A lot of players were inspired by Clarence's B-Bender licks but, except for a few instruments made by Dave Evans, there weren't many B-Benders to be had. The first top ten hit using Bender licks was the Eagles 'Peaceful Easy Feeling' played by Bernie Leadon using an Evans guitar with a Bender.

Parsons Machine Shop

     B-Benders first became readily available around 1973 when Gene started making and installing them in customers' guitars in his shop in Caspar, California. In the beginning the device was called the Parsons/White Pull-String. After a number of local folks called Gene to say, "I hear you do upholstering. Will you re-cover my couch?" Gene decided to call his invention StringBender.

     Although Gene has upgraded the design for ease of manufacturing and installation the basic geometry has stayed the same. Gene says, "I experimented with smaller, less complicated mechanisms that would entail less routing. I found that in order for the StringBender to work smoothly, evenly, stay in tune, and have an extremely musical action, a large bearing surface and return spring were required."


     The first 112 Benders had serial numbers. The customer list of the first 112 B-Bender owners includes some of the finest players of all time. The first B-Bender guitars from a major manufacturer were from Tokai Gakki. Tokai made a couple hundred guitars incorporating B-Benders that Gene made in his shop. Later, under different management, Tokai tried marketing, without success, a device of their own design that bent three strings at once and was available in a paisley Tele-style.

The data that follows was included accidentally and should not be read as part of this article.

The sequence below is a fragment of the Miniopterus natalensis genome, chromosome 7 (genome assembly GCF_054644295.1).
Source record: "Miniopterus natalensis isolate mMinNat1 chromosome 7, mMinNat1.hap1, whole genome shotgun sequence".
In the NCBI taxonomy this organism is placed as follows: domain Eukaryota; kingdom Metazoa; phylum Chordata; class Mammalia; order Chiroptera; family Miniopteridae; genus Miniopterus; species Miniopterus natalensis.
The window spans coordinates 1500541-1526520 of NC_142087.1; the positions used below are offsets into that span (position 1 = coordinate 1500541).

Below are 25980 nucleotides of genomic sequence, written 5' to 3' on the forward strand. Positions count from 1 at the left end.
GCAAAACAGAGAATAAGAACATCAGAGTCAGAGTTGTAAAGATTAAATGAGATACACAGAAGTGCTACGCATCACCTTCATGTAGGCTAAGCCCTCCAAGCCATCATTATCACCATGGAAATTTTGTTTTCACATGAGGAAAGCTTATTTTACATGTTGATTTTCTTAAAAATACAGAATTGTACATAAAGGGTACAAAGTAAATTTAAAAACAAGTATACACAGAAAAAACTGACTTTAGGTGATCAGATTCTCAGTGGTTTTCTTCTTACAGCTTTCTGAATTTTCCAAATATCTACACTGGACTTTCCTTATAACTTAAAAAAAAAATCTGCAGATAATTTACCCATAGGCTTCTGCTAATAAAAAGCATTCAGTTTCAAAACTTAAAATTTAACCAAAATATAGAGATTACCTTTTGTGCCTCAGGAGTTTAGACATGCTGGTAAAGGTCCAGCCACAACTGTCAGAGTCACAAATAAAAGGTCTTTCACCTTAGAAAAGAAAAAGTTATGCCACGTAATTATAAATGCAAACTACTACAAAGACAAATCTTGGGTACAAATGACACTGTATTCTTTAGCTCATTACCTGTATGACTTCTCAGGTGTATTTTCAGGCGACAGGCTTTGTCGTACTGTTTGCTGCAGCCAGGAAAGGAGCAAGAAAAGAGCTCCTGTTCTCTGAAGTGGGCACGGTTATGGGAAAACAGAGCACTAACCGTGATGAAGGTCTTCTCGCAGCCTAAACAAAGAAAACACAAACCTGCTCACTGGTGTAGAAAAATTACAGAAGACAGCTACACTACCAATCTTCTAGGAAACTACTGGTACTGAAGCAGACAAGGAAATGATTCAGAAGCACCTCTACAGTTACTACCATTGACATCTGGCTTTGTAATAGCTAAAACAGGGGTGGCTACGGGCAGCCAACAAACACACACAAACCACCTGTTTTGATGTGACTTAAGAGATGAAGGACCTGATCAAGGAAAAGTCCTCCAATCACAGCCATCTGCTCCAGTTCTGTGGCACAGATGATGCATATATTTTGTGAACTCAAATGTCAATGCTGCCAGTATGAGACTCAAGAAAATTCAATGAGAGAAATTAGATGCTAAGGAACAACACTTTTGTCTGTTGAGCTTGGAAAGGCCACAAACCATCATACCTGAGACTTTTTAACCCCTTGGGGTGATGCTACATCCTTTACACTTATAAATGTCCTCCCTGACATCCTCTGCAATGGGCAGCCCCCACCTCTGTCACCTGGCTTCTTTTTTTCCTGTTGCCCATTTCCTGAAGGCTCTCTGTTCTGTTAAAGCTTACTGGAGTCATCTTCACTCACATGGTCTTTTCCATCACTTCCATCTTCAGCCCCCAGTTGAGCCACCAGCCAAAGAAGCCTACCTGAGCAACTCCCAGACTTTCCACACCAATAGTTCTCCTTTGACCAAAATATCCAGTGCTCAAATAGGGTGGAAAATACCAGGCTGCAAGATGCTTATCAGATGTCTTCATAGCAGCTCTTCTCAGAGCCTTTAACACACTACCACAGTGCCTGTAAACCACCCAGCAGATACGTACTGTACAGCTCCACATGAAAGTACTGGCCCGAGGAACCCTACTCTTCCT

GENE SEZ:   "For almost twenty years I made StringBenders by hand in my shop, installing them for guitarists who learned about them by word of mouth. In 1989 it came time to quit or get serious. I tried quitting. But news got out that I wasn't going to make StringBenders any more (Frets magazine mentioned the end of B-Benders in their Notes section) and every guitarist who had ever intended to get a StringBender 'someday' called to ask me to make one more. Suddenly I had more orders than I could make or install myself."

     "StringBenders came full circle when the Fender Custom Shop began offering B-Benders as an option. Fred Stuart, a Master Builder at Fender Custom Shop who has "Telecaster" tattooed on his arm, came up with the notion of a Clarence White Signature Telecaster incorporating a Classic B-Bender. The enthusiastic response from Telecaster players exceeded Fender and StringBenders wildest expectations. Leo Fender's original vision, to have B-Benders available on Fender Telecasters, came to pass in 1996 with the introduction of the Parsons/Green Fender B-Bender."

StringBender : a tradition of musical innovation
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Michael Potts, webster updated 27 April 2011 :: 10 am Caspar (Pacific) time